Cooperative Fish and Wildlife Research Units Program: Nebraska
Education, Research and Technical Assistance for Managing Our Natural Resources

Emma Göthe, Leonard Sandin, Craig R. Allen and David G. Angeler. 2014. Quantifying cross-scale spatial patterns and their local and regional correlates in headwater streams: implications for resilience. Ecology and Society 19(3): 15.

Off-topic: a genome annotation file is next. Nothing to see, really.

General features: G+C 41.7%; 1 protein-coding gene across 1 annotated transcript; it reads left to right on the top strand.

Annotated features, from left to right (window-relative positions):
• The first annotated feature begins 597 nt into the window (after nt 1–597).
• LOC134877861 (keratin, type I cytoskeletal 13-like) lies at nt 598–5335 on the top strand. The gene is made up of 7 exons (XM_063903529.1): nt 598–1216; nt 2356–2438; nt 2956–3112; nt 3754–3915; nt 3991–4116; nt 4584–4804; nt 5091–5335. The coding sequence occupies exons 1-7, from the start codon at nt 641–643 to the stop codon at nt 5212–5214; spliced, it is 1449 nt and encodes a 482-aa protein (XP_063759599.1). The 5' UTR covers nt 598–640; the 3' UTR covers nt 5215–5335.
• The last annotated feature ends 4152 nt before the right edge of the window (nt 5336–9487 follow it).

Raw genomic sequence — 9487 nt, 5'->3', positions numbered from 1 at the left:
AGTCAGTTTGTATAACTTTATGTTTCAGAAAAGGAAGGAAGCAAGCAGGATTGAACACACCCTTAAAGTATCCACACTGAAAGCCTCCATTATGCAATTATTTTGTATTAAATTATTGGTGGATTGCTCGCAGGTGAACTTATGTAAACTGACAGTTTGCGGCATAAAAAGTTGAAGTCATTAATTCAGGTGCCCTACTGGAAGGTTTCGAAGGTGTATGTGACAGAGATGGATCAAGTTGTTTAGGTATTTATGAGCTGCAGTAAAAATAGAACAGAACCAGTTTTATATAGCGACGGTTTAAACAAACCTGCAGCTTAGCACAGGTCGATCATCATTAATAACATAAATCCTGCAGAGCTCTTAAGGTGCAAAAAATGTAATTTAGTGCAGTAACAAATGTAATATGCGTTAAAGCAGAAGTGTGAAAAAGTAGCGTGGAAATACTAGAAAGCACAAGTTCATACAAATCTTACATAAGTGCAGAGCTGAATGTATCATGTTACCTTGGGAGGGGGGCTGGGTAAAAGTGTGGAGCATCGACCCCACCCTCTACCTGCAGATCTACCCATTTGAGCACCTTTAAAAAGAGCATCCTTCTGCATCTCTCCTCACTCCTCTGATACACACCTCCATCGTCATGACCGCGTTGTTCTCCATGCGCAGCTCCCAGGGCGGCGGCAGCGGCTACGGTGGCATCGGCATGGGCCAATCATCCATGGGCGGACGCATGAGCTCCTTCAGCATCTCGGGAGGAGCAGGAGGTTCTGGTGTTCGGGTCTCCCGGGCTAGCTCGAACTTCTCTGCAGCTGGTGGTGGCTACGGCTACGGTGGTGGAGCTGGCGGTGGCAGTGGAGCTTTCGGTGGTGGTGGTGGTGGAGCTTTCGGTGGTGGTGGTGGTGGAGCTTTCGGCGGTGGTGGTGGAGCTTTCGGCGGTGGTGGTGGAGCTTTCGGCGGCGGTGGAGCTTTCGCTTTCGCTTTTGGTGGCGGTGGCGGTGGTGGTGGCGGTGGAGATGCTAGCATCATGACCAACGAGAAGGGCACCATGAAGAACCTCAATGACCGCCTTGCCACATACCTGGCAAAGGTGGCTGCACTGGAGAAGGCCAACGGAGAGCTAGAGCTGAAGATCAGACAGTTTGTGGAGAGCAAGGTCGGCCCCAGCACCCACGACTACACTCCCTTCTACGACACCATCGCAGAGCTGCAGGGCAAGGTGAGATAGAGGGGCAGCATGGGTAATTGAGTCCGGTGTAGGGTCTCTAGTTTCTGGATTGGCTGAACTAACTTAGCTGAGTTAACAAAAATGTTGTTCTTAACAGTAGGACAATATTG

The distribution of functional traits within and across spatiotemporal scales has been used to quantify and infer the relative resilience across ecosystems. In this study, we use explicit spatial modeling to evaluate the adequacy of within-and cross-scale patterns as surrogates of resilience in headwater streams, an ecosystem type with hierarchical and dendritic network structure. We assessed the cross-scale distribution of functional feeding groups of benthic invertebrates in Swedish headwater streams during two seasons. We evaluated functional metrics (Shannon diversity, species richness, and evenness) and the degree of redundancy within and across modeled spatial scales for individual feeding groups. We also estimated the correlates of environmental vs spatial factors of both functional composition and the taxonomic composition of functional groups for each spatial scale identified. Measures of functional diversity and within-scale redundancy of functions were similar during both seasons, but both within- and cross-scale redundancy were low, suggesting an apparent low relative resilience of the stream network. This apparent low resilience was partly due to a few dominant taxa explaining the spatial models. Two findings derive from our study. First, both environmental and spatial factors can correlate with the scale-specific functional and taxonomic composition, suggesting that resilience in stream networks emerges as a function of both local conditions and regional factors (habitat connectivity and invertebrate dispersal). Second, quantifying within- and cross-scale patterns may underestimate resilience, limiting their use as surrogates of overall resilience in streams. Rare taxa with stochastic spatial distributions might provide additional information and will need to be considered explicitly for complementing resilience assessments.